Private teacher training providers escape Ofsted clutches

The bosses of the two biggest teacher-training organisations in the country have warned against using private providers which aren’t subject to the “acid test” of Ofsted inspections.

Emma Hollis, the executive director of the National Association of School-Based Teacher Trainers (NASBTT), said at a conference on Monday there was a “real danger” that companies advertising for new recruits might only meet initial teacher-training standards “in the broadest sense”.

All organisations that provide teacher training are overseen by Ofsted, but a number of private companies fall outside its remit as a result of a loophole separating assessment from course provision.

One such private recruitment agency, Castles Education, this year launched a two-year mentoring programme in schools, which allows graduates to work in a school and gain qualified teacher status via an assessment put on by an accredited provider at the end.

The idea is to encourage graduates in English, maths and science who might not otherwise be ready for a PGCE into secondary and primary teaching, said a spokesperson.

All training routes, no matter what they are, should be Ofsted-inspected

They said the programme meets many of the initial teacher-training requirements. For instance, it has “rigorous selection criteria” in place, which it demonstrates by accepting just 11 per cent of the 350 graduates who applied this year.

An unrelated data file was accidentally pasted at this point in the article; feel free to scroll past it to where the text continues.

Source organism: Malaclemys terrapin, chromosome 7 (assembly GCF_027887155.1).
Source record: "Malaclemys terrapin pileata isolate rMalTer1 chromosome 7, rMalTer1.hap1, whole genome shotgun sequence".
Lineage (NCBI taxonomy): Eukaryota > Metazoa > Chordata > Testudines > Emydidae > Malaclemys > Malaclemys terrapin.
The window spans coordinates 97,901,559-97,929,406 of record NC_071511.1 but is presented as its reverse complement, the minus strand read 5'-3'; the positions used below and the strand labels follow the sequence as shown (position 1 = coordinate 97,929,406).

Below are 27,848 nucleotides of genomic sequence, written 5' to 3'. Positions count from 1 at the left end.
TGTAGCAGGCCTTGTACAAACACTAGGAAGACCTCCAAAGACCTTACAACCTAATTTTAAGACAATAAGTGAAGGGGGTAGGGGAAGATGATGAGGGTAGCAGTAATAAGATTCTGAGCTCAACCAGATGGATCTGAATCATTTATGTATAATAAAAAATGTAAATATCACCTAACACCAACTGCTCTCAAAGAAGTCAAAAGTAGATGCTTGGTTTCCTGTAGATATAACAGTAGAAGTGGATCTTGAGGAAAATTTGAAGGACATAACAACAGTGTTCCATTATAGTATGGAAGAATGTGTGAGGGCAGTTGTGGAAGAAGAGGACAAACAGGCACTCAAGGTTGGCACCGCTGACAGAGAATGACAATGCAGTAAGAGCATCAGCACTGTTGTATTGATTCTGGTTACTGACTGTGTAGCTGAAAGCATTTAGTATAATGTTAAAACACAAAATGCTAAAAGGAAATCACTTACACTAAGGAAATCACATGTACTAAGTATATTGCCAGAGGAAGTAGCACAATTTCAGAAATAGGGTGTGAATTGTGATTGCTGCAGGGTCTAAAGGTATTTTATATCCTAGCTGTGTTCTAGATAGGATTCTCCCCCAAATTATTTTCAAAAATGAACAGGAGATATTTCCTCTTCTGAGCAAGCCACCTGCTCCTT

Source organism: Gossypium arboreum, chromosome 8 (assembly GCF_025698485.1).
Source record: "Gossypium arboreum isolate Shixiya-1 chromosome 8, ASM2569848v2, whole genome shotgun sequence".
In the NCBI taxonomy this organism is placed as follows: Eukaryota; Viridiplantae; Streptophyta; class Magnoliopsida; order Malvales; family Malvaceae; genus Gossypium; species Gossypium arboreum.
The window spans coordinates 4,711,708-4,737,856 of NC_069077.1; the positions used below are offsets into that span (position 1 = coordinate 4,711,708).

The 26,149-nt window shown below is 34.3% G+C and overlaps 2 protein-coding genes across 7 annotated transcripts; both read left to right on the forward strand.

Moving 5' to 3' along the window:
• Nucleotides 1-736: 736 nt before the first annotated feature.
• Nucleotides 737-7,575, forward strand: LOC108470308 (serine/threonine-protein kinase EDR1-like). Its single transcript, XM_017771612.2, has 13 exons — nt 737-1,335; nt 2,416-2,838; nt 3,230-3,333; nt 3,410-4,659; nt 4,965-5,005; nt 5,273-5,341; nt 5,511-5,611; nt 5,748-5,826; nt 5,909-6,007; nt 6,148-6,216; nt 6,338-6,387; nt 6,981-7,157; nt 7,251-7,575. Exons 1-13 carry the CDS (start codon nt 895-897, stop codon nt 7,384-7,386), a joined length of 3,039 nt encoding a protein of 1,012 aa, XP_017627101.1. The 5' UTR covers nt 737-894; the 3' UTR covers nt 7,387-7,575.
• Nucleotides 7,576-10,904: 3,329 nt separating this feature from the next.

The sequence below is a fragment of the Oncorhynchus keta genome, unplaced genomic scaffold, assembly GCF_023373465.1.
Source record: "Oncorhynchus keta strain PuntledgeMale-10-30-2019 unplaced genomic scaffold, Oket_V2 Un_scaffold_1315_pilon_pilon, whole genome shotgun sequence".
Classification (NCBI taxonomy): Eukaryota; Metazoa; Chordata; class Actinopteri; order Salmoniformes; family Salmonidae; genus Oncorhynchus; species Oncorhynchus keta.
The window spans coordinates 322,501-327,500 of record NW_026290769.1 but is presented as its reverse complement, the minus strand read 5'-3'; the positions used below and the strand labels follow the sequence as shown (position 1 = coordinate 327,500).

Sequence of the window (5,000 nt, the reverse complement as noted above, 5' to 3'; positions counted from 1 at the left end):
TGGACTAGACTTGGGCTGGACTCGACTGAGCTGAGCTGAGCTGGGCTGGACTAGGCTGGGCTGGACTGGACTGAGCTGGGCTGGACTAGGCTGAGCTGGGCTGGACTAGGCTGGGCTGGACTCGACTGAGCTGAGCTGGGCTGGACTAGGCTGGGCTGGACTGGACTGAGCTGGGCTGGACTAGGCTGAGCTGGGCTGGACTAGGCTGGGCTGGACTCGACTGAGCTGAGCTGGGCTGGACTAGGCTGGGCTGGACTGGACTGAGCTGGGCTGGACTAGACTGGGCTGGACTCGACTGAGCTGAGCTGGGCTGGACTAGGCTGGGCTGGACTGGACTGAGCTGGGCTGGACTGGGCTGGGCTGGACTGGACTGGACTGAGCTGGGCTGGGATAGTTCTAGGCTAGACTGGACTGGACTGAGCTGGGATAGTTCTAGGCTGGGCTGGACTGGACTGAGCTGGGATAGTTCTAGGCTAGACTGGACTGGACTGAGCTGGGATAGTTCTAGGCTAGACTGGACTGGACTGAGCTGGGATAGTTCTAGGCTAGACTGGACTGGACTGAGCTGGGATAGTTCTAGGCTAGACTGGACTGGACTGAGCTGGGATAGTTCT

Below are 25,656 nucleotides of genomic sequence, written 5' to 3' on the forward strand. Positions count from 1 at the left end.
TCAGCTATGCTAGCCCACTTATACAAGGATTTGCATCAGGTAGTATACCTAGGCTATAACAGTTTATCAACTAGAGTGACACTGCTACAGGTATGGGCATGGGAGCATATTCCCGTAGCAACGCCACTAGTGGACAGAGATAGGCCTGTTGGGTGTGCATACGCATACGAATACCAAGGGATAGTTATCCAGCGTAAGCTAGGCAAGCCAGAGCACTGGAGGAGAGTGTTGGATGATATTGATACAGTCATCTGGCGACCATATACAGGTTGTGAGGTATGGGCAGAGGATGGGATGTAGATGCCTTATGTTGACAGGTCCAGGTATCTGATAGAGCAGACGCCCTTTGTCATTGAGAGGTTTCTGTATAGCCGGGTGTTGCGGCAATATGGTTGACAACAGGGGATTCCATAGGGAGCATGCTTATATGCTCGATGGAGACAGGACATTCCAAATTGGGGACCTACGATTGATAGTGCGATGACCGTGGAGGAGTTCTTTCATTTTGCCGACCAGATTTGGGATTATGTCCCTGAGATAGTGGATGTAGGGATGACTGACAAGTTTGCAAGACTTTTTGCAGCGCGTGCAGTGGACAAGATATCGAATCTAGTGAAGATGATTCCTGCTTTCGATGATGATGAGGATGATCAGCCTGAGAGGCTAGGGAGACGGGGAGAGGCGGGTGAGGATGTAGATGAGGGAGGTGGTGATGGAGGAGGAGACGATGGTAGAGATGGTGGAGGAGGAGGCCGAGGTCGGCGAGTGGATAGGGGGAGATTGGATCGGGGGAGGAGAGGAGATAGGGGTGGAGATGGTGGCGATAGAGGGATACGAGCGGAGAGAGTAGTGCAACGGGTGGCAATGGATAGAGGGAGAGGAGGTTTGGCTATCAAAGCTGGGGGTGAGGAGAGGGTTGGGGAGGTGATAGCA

But although Castles Education, which does not count itself as a teacher-training provider, meets the initial teacher-training criteria, it is “not expected to, as we are not the awarding body” for QTS, the spokesperson said.

The company is now seeking an awarding body for its first graduating cohort in 2019.

But Hollis believes all programmes should be inspected by Ofsted to make sure they meet ITT requirements, such as ensuring applicants have cleared criminal checks, a degree, and have worked in two schools before gaining QTS.

If Ofsted does not oversee them, these routes will “lack the acid test of a rigorous inspection process”, she claimed.

Her words were echoed by James Noble-Rogers, the executive director of the Universities’ Council for the Education of Teachers (UCET), who believes new providers are welcome in the market but should be “properly accredited and regulated”.

Another company, Premier Pathways, also offers a fully-funded two-year training programme leading to QTS. It is now on its third cohort of 135 for 2019, said a spokesperson, who said the company is “essentially” operating a teaching apprenticeship.

At the end of the programme, the teacher is assessed and given QTS by the University of Buckingham’s School of Education.

As the university is inspected by Ofsted, trainees on Premier Pathway’s programme are inspected too, a spokesperson said.

But the route used by these companies, of having an accredited body signing off on QTS at the end, was not designed for people just starting out in the profession.

The “assessment-only” option for QTS launched in 2009 to allow teachers trained overseas to easily convert their qualifications into one recognised by English schools.

“It was for people who already had a lot of experience in independent schools or overseas,” Noble-Rogers said.

The Department for Education also describes assessment-only routes as being for “experienced” unqualified teachers.

But Premier Pathways reject the notion they are an assessment-only route and pointed towards the PGCE completed by particpants over the two years, delivered in partnership with the university.

“We believe our students benefit from far more HEI pedagogy than any other route currently available,” a spokesperson said.

“All training routes, no matter what they are, should be Ofsted-inspected,” Noble-Rogers insisted.